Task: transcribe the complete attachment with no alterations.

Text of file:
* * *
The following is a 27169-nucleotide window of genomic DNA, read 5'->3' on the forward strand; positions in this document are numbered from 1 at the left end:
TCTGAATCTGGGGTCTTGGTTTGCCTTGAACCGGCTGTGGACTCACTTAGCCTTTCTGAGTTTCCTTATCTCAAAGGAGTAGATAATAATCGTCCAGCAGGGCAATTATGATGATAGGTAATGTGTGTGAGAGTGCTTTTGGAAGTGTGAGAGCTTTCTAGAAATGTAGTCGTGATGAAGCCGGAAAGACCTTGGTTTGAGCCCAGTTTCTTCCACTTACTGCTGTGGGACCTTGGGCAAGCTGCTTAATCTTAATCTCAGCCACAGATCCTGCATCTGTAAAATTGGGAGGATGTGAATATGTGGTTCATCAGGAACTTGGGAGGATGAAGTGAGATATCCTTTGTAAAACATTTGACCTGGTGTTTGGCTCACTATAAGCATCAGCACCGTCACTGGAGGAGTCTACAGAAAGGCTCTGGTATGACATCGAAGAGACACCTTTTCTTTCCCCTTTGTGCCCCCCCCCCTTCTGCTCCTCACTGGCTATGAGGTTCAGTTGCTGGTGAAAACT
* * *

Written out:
The following is a 27169-nucleotide window of genomic DNA, read 5'->3' on the forward strand; positions in this document are numbered from 1 at the left end:
TCTGAATCTGGGGTCTTGGTTTGCCTTGAACCGGCTGTGGACTCACTTAGCCTTTCTGAGTTTCCTTATCTCAAAGGAGTAGATAATAATCGTCCAGCAGGGCAATTATGATGATAGGTAATGTGTGTGAGAGTGCTTTTGGAAGTGTGAGAGCTTTCTAGAAATGTAGTCGTGATGAAGCCGGAAAGACCTTGGTTTGAGCCCAGTTTCTTCCACTTACTGCTGTGGGACCTTGGGCAAGCTGCTTAATCTTAATCTCAGCCACAGATCCTGCATCTGTAAAATTGGGAGGATGTGAATATGTGGTTCATCAGGAACTTGGGAGGATGAAGTGAGATATCCTTTGTAAAACATTTGACCTGGTGTTTGGCTCACTATAAGCATCAGCACCGTCACTGGAGGAGTCTACAGAAAGGCTCTGGTATGACATCGAAGAGACACCTTTTCTTTCCCCTTTGTGCCCCCCCCCCTTCTGCTCCTCACTGGCTATGAGGTTCAGTTGCTGGTGAAAACT